The U.S. District Court for the Eastern District of Pennsylvania recently refused to extend the period during which a False Claims Act (FCA) action remains under seal while the government investigates and decides whether to intervene. In U.S. ex rel. Brasher v. Pentec Health, Inc., which involved claims of illegal kickbacks constituting FCA violations, the court denied the government’s eleventh extension request and subsequent request for reconsideration even after both the relator and the defendant joined that request. The case had been under seal for more than five years.

Settlement Discussions Were Not Good Cause to Extend the Seal Period

The court held that the matter would not remain sealed to allow the government and defendant time to reach a settlement. It noted that “the purpose of the sealing provision is not to allow the Government to prosecute a civil action entirely under seal and then to present a settlement as a fait accompli to the Court and the general public.”

Continue Reading “Significant Abuses of the Statutory Scheme:” District Court Criticizes Practice of Regular Extensions of the FCA Seal Period

The U.S. Court of Appeals for the Fifth Circuit vacated a $663 million judgment, concluding that the Supreme Court’s opinion in Escobar doomed the plaintiff’s FCA claims on the issue of materiality.

FCA Allegations: Highway Guardrail Systems Had Unapproved Design Modifications

Trinity Industries, a manufacturer of highway guardrail systems, faced FCA allegations brought by a former competitor based on the theory that federally subsidized purchases of Trinity’s guardrail systems resulted in false claims as a result of unapproved design modifications. Prior to the filing of the relator’s qui tam lawsuit, the relator met extensively with Federal Highway Administration (FHWA) officials during which he presented his allegations regarding the design modifications and his assertions that those modifications rendered Trinity’s guardrail systems ineligible for federal reimbursement. FHWA met separately with Trinity to discuss the relator’s allegations. Following those meetings, FHWA confirmed that state purchases of the Trinity guardrail system were eligible for federal reimbursement notwithstanding the design modifications.

Continue Reading Fifth Circuit Relies on Escobar in Vacating $663 Million FCA Judgment

Last week, the U.S. Supreme Court granted the petition for writ of certiorari in State Farm Fire and Casualty Co. v. United States ex rel. Rigsby and will consider what standard should determine when a relator’s complaint should be dismissed for violating the FCA’s seal requirement.  In Rigsby, former claims adjusters who worked with State Farm after Hurricane Katrina filed suit against the company under § 3730(b), alleging that State Farm misclassified wind damage as flood damage to shift the costs of paying those claims to the federal government.  After a jury found that State Farm falsely claimed that damages to a home in Mississippi were caused by flooding, the district court ordered State Farm to pay $758,000 in damages and awarded the relators $227,000.  State Farm appealed the verdict, citing the district court’s failure to dismiss the lawsuit despite the district court’s finding that the relators’ attorneys breached the FCA’s seal requirement by disclosing the existence of the case to the media.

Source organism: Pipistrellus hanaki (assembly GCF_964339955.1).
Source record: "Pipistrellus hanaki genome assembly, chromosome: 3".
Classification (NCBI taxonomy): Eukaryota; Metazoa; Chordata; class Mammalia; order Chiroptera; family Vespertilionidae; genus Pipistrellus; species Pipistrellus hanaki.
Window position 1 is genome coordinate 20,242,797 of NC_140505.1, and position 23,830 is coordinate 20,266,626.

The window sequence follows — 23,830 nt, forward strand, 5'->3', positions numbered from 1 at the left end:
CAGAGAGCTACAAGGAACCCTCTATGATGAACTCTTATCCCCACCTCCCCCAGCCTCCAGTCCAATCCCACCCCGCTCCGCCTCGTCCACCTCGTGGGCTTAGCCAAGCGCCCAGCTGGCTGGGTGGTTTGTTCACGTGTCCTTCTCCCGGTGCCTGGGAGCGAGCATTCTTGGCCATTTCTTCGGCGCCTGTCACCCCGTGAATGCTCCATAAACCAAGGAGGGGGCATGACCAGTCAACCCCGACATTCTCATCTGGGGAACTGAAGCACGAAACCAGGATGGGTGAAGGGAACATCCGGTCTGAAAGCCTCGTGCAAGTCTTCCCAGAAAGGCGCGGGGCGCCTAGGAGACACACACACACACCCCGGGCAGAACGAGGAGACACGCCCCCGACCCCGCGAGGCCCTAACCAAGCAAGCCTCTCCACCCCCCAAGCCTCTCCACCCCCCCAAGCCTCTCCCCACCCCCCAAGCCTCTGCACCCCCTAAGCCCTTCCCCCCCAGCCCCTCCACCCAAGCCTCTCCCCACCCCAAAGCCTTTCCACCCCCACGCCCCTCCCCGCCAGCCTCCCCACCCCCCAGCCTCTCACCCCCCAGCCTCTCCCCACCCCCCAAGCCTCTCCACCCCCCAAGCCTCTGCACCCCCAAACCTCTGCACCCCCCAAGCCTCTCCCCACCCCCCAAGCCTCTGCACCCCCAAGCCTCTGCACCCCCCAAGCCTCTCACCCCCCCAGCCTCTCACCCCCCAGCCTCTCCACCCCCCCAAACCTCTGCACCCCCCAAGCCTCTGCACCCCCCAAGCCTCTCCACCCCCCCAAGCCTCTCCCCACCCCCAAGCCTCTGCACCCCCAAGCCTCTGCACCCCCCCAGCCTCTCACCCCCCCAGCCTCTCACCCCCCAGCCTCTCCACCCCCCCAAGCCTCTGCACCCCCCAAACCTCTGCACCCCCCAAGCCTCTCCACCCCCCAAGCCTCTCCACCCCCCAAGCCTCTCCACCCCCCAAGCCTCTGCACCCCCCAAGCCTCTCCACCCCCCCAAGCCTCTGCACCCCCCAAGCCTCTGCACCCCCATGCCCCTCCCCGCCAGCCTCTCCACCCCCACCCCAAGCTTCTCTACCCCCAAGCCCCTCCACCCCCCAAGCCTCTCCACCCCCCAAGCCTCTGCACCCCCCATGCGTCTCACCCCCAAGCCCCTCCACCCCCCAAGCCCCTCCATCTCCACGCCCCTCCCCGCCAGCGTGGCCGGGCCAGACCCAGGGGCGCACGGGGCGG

Continue Reading U.S. Supreme Court to Resolve Circuit Split on FCA Seal Breaches

The FCA continues to be the federal government’s primary civil enforcement tool for investigating allegations that healthcare providers or government contractors defrauded the federal government. In the coming weeks, we will take a closer look at recent legal developments involving the FCA. This week, we examine the FCA’s public disclosure bar and recent cases considering whether disclosures are sufficient to bar FCA claims.

The FCA’s public disclosure bar prevents a relator from filing a qui tam complaint based on information previously disclosed to the public, thereby dissuading parasitic lawsuits based on publicly available information. In cases considering the scope of the public disclosure bar, courts have continued to examine the issue of how or to whom information must be disseminated in order to constitute a “public disclosure,” which often has resulted in a narrowing of the public disclosure bar’s scope in a given case. Such cases marked a shift away from decisions favorable to FCA defendants toward a more nuanced and specific application of the public disclosure bar.

Continue Reading FCA Deeper Dive: When Public Disclosures Bar FCA Claims